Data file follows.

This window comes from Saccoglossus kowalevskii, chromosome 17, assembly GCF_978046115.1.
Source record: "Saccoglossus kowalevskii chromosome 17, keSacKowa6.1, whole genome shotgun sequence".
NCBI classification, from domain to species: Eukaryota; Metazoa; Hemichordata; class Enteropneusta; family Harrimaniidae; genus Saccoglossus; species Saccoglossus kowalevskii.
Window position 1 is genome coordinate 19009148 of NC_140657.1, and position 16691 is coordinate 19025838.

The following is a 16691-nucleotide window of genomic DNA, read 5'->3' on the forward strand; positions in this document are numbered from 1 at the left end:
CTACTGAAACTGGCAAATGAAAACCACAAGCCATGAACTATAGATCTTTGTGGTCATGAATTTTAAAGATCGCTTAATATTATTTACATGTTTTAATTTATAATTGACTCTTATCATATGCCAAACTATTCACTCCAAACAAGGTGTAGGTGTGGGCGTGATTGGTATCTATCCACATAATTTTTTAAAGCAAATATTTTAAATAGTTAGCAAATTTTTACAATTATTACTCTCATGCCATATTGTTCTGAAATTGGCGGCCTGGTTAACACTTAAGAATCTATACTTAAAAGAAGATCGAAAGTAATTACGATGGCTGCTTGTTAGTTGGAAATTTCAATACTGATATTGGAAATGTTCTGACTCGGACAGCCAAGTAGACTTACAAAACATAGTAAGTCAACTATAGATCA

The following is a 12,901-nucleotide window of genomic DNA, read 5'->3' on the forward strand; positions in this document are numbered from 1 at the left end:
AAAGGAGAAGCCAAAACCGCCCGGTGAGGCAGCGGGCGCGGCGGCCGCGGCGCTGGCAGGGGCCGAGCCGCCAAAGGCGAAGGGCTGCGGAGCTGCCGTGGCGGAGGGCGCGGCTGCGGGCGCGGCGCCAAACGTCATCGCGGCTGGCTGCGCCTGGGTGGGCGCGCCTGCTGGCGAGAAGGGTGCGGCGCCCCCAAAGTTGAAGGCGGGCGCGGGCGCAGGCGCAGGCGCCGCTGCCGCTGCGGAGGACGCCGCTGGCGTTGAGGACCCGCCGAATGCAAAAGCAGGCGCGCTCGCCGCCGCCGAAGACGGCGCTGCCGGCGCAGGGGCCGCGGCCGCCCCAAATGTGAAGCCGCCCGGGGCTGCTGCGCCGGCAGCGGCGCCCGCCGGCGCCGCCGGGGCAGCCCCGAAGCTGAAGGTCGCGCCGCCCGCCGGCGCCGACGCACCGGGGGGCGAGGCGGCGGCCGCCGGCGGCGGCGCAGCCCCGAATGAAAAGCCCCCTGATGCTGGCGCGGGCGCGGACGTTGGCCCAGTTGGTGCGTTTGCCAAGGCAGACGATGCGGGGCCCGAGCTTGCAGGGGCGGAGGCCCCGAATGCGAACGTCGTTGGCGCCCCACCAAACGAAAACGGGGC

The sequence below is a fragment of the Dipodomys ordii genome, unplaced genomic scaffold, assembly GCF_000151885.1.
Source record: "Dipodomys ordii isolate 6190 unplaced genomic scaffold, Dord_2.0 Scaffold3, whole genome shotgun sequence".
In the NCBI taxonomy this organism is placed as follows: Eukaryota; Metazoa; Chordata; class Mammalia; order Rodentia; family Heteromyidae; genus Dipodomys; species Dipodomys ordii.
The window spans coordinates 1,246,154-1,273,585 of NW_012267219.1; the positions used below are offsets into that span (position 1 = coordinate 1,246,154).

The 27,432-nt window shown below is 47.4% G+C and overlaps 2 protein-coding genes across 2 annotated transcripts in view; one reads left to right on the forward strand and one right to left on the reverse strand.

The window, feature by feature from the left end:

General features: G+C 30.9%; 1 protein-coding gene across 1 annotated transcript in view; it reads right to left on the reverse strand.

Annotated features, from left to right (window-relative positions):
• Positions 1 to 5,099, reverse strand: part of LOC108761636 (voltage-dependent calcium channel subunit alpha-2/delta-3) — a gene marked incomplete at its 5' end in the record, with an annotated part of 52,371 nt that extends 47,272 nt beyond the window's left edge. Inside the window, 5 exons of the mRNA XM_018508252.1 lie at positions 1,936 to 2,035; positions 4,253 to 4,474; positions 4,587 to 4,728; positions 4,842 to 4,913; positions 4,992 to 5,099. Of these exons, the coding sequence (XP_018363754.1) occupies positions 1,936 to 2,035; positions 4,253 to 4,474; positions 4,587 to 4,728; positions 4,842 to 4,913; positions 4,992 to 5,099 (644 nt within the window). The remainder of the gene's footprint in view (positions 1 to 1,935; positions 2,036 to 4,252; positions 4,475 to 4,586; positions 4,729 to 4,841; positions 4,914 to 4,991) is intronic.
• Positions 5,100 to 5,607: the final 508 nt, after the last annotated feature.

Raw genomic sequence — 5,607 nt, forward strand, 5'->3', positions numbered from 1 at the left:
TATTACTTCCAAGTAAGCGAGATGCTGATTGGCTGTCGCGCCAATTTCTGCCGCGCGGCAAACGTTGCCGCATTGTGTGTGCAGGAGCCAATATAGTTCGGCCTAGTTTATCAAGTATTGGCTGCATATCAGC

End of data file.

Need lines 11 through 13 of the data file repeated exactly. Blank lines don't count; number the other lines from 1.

In the NCBI taxonomy this organism is placed as follows: Eukaryota; Metazoa; Chordata; class Mammalia; order Rodentia; family Heteromyidae; genus Dipodomys; species Dipodomys ordii.
The window spans coordinates 1,246,154-1,273,585 of NW_012267219.1; the positions used below are offsets into that span (position 1 = coordinate 1,246,154).

The 27,432-nt window shown below is 47.4% G+C and overlaps 2 protein-coding genes across 2 annotated transcripts in view; one reads left to right on the forward strand and one right to left on the reverse strand.